If Star Trek: Discovery is your introduction to the Star Trek franchise, the relevance of Number One (played by Rebecca Romijn in Discovery) beaming aboard the USS Discovery and slipping Captain Pike a digital note might have seemed confusing.
Who is this person? What does she do? And, perhaps, most importantly: Does she have a real name? Here’s everything you need to know about “Number One,” and including her past, present, and possible future in the world of Trek.
Mild spoilers ahead for Star Trek: Discovery Season 2, Episode 4, “An Obal for Charon.” Complete spoilers for the classic episodes “The Cage” and “The Menagerie.”
First up, Number One’s moniker is a huge tradition across the entirety of the Trek franchise, but in fact, began with her. In the rejected Star Trek: The Original Series pilot episode “The Cage,” Number One was the first officer of the USS Enterprise under Captain Pike, and never referred to by anything other than “Number One.”
The idea that a captain would call their first officer “Number One” comes from the naval tradition, and was most famously used by Captain Picard as a nickname for Riker in The Next Generation. Discovery honored this tradition in the first season, too. Captain Georgiou called Michael Burnham “Number one,” on the USS Shenzhou and Captain Lorca called Saru “Number one” on Discovery. Burnham even called Mirror Detmer “Number one” when she was undercover as her evil self in the Terran Universe on the ISS Shenzhou in the first season episode “Despite Yourself.”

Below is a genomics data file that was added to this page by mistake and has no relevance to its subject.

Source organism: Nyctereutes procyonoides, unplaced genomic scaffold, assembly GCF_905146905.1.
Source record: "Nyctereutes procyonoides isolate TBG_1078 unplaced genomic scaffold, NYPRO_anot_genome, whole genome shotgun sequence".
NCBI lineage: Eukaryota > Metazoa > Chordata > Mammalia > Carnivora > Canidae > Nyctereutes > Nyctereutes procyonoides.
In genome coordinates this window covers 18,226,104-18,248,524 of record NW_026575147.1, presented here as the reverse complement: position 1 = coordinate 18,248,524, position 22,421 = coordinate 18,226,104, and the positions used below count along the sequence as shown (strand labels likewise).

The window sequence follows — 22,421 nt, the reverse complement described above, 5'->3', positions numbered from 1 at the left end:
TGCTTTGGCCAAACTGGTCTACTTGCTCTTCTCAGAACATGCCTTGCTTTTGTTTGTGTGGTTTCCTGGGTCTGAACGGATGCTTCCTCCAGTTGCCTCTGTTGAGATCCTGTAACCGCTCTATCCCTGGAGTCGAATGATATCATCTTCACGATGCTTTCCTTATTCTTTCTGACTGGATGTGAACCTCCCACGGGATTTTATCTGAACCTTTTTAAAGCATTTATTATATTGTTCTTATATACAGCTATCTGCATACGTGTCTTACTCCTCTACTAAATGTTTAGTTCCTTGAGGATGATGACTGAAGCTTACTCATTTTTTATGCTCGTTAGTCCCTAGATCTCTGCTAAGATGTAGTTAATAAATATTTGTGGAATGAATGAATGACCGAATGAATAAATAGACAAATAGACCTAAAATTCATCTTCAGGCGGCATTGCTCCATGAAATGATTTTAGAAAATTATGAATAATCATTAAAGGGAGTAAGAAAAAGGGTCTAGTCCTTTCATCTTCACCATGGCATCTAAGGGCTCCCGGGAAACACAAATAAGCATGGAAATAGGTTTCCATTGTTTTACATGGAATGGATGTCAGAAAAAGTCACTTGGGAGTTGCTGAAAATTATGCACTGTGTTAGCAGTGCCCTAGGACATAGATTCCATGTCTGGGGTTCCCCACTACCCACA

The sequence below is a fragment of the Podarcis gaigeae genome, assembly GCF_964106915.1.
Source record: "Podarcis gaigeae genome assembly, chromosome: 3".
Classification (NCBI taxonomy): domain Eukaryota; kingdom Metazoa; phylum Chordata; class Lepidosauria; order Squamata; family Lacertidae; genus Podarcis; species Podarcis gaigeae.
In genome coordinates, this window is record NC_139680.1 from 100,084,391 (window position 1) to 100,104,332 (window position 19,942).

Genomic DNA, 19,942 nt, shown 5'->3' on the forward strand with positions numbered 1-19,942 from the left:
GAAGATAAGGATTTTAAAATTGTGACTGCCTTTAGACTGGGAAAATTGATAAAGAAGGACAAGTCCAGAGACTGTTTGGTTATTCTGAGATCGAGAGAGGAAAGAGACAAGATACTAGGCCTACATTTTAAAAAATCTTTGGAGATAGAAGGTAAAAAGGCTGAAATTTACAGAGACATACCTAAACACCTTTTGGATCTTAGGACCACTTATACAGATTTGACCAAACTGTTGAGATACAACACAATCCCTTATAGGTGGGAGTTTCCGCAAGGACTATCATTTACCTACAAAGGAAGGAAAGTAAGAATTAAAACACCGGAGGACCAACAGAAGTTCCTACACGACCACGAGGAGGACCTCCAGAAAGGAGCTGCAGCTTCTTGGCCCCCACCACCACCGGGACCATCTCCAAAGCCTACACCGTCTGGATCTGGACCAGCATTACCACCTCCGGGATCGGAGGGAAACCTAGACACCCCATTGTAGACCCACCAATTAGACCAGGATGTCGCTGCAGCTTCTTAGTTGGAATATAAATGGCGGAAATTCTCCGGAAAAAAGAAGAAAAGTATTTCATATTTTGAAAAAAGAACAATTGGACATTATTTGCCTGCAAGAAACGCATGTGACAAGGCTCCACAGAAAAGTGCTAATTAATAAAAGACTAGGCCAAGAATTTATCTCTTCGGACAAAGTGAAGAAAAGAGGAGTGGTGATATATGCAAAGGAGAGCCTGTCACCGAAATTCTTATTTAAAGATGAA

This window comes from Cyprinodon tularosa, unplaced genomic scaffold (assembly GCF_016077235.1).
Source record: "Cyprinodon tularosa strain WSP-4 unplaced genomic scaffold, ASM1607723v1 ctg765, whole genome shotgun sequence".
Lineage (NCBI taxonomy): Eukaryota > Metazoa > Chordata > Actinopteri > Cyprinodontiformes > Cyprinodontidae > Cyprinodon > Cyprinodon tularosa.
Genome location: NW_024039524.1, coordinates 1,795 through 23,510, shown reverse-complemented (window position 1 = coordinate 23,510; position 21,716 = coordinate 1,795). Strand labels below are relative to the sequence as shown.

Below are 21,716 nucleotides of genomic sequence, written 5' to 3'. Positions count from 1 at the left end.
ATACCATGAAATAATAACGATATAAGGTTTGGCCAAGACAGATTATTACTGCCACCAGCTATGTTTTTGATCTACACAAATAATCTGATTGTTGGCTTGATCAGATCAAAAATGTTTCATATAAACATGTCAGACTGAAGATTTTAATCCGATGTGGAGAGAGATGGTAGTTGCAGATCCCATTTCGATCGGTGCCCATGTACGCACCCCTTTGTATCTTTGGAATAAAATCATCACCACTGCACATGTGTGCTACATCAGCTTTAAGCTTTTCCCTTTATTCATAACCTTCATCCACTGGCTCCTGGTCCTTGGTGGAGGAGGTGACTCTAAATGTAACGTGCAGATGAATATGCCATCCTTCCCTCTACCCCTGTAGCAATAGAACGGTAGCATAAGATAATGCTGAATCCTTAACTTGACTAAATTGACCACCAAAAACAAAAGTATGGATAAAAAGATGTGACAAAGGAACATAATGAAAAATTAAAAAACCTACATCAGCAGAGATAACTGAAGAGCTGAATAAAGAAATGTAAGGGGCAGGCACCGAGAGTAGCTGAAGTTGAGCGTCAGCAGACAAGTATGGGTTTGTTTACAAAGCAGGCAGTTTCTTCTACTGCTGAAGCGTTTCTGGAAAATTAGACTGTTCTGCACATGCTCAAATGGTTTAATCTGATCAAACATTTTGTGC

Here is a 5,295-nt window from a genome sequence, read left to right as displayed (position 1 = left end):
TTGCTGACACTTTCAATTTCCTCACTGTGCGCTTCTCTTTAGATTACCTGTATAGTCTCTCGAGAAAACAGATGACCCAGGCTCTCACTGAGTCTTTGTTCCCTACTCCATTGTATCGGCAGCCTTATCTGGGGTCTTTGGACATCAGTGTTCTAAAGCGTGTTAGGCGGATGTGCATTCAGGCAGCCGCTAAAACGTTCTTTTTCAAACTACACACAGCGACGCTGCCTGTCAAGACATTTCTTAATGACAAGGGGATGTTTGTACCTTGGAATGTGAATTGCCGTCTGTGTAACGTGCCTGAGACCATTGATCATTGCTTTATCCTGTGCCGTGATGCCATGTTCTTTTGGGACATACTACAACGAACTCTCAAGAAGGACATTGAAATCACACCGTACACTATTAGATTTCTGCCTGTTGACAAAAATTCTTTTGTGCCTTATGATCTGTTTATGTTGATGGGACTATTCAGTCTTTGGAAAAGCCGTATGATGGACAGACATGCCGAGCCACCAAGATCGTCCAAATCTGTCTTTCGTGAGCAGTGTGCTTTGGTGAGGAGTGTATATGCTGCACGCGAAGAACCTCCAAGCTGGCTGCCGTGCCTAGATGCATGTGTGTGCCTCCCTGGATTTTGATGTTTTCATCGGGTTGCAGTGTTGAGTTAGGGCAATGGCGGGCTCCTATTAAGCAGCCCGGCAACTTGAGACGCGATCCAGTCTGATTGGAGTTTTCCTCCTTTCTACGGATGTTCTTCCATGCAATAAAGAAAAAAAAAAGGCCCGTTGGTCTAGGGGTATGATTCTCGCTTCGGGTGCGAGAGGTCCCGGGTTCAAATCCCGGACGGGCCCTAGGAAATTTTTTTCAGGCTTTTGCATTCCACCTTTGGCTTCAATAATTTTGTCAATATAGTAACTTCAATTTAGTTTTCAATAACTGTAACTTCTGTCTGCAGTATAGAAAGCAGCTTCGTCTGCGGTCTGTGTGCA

Also, way back when Discovery was in pre-production in August 2016, original showrunner Bryan Fuller publicly stated that the main character of the show would be referred to as “Number One,” leading many to speculate the lead of the show would in fact be the character from “The Cage” and “The Menagerie.” Obviously, the structure of Discovery changed substantially after Fuller’s departure, but in a sense, he was proven true when Burham was called “Number one” in the first episode, “The Vulcan Hello.”